9693A1E0-4824-4CBA-AD6F-15B3859AB85DAnd that cleaver seems connected over a whole generation of this author’s writing to the scythe on the cover of his latest book? Except it being 80 lovers there? Meanwhile, this is an incredible love story; a vision of Sapphic or Lesbian love I have never seen in literature before, even if with the bathos of what was inside it. Not Simon and Garfunkel inside Mrs. Robinson’s brazier or brassière so much as some godawful songs and a bridge that tapped into her exploitation of students’ blood during her job as a University counsellor.
    I cannot possibly convey to you the words, conceits, wildnesses of a story that should have stayed in my mind more powerfully than it actually has over the years. That delayed reaction I mentioned earlier? Perhaps I was then more interested in Arkham than Fictionatronics and did not read it properly till now.
  17. Thanks Des! A good example of one of my comedies that have annoyed so many fans of the serious ‘weird’ over the years. I remember getting a lot of flak for this one, not so much for mocking the Lovecraftian elements but for doing so by bringing pop culture into it. I was berated for being ‘postmodern’ — the ultimate sin! 🙂
    “For the sake of my buttonhole, I pounced on one with a scythe.”
    …an orchid in that quote, but later a sickle is referred to in connection with the decapitation of a woman called Rhowen Clot, one of this story’s many necrophiliac lovers of its narrator. There are Biblical cut-ups, too, akin to this author ‘s interest in OuLiPo, I guess. As a whole, it is another Lladloh classic whose mayor once he has shafted all the town’s women – including the hilarious encounter with Bigamy Bertha – is himself mine-shafted! Towards Hell or Llanelli (the town where my father was born). And there is also mention of iOLO Machen, “a panophobic Shepherd.” Plus a cat called Pushkin whom I think I have met before? A mean trick in extending the women whose pussies were to be serviced by the mayor to those already dead like Rhowen Clot. “And they won’t be available till the Last Trump!”
    • Most of these stories so far are so utterly rich, I sometimes need sabbaticals to regroup my critical chutzpah to match the book’s own mighty chutzpah!
      I shall return here in a week or so to continue this marathon review,..
    “My notion was for the barbs to stick in our destinations, the three points of existence, and for the turning wheel to gradually pull them together, so that the planet was no longer triangular but folded over like a samosa.”
    A wonderful Dunsanyan hawling of pulleys in a psychogeography more in tune with the pub chains of Welsh villages and pastoral Christian care than with leylined land-grab madness, gnoled and knurled and gnarled and with impish Romance to the most beautiful of Welsh lasses now travelled to meet me in that Welsh shadow called Shropshire. Whitby, notwithstanding. So rich with Lladloh coincidences as miracles, or vice versa, so rich it sends me constructively insane upon this dark December morning.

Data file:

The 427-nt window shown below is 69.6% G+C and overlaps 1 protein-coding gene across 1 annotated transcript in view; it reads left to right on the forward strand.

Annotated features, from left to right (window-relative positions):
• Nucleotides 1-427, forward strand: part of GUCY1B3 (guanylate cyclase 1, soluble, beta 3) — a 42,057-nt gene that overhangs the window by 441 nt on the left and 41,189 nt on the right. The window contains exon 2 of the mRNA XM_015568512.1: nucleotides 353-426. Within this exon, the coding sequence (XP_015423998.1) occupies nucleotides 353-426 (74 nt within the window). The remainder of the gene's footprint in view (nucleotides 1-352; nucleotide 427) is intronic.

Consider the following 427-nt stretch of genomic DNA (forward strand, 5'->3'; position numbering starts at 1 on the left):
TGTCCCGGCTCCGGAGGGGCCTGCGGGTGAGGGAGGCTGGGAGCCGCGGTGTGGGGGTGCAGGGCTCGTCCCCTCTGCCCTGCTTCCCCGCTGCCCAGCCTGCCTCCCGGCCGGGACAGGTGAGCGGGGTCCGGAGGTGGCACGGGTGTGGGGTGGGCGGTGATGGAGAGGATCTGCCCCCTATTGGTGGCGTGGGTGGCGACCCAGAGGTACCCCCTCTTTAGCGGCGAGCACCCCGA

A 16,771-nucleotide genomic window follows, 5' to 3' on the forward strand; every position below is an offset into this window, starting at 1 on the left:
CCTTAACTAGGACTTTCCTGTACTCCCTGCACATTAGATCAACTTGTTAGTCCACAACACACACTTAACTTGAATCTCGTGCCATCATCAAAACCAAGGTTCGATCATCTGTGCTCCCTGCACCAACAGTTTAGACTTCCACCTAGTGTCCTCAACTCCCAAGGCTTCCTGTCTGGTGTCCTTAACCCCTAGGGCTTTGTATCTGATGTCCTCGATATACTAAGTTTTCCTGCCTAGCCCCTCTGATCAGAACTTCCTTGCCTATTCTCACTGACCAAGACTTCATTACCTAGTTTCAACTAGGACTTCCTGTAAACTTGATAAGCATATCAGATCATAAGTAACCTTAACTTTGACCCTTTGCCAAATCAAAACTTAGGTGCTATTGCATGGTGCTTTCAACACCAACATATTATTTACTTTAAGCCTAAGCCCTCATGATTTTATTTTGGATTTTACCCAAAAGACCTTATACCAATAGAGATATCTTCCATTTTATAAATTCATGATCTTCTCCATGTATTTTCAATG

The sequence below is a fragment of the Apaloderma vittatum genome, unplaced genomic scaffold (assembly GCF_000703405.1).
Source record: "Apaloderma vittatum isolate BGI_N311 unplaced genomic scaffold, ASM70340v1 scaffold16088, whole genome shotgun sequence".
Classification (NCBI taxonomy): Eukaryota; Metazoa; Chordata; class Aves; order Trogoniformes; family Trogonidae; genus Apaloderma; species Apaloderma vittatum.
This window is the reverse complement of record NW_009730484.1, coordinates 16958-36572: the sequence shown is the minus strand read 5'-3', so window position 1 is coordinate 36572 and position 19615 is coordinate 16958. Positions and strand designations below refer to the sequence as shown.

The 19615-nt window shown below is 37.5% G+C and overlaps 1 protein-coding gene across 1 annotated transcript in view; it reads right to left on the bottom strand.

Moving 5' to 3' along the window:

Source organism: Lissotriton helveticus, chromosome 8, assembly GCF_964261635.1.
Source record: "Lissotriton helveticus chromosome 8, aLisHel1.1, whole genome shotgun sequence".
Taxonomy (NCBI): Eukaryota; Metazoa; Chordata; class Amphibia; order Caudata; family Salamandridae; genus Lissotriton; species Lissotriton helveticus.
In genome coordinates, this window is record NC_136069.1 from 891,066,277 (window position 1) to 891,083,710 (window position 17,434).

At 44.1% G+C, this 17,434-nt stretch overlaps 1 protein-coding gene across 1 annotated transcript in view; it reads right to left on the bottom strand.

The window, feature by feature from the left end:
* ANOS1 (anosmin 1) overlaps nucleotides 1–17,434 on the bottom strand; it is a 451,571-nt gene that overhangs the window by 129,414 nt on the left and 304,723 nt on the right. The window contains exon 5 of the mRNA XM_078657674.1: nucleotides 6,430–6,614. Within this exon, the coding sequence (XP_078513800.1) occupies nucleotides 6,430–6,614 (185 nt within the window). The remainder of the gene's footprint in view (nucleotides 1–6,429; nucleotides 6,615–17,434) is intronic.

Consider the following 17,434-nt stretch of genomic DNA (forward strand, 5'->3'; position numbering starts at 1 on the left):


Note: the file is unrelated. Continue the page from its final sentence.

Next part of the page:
“Each oval cobble on every road is a protuberance on a whole body, not a separate element. The environment is integrated with itself. It is one.”
    The gestalt of wood and flesh, a body with two skeletons of bone and furniture. Anarchy and wild madness sent through the reader as part of a gestalt real-time review the story itself conducts about arguably philosophically explained self-perpetuating crowds from merely seeing them as undoppler gangs, before I had even invented such a concept of gestalt real-time reviewing. “The life of a craftsman among ruffians is difficult.” As some authors also have discovered since the invention of the internet which was only in its infancy when this story was published. “We are fathers between blinks.”
    “I’m not here for small talk, but I’ll briefly mention the time the clock of Salisbury cathedral was possessed by the spirit of a sundial.”
    Where do I start, other than with that non-sequitur? A woman’s womb possessed by the ghost of her past lover as discovered by her new husband on the wedding night being the source of this ensuing Rhysian audit trail of events and characters. You can only describe something like this story with itself – and never before has this been truer. The end of reviewing as we know it is thus built into its start because all future reviews will BE the things being reviewed themselves. Each review with its subject-matter ready-made in its womb? Which in the end brings us back to – where do I start?
  22. From the haunted womb to the haunted clock…
    “Chaud-MellĂ© was an urban pit more gloomy than Ipswich—“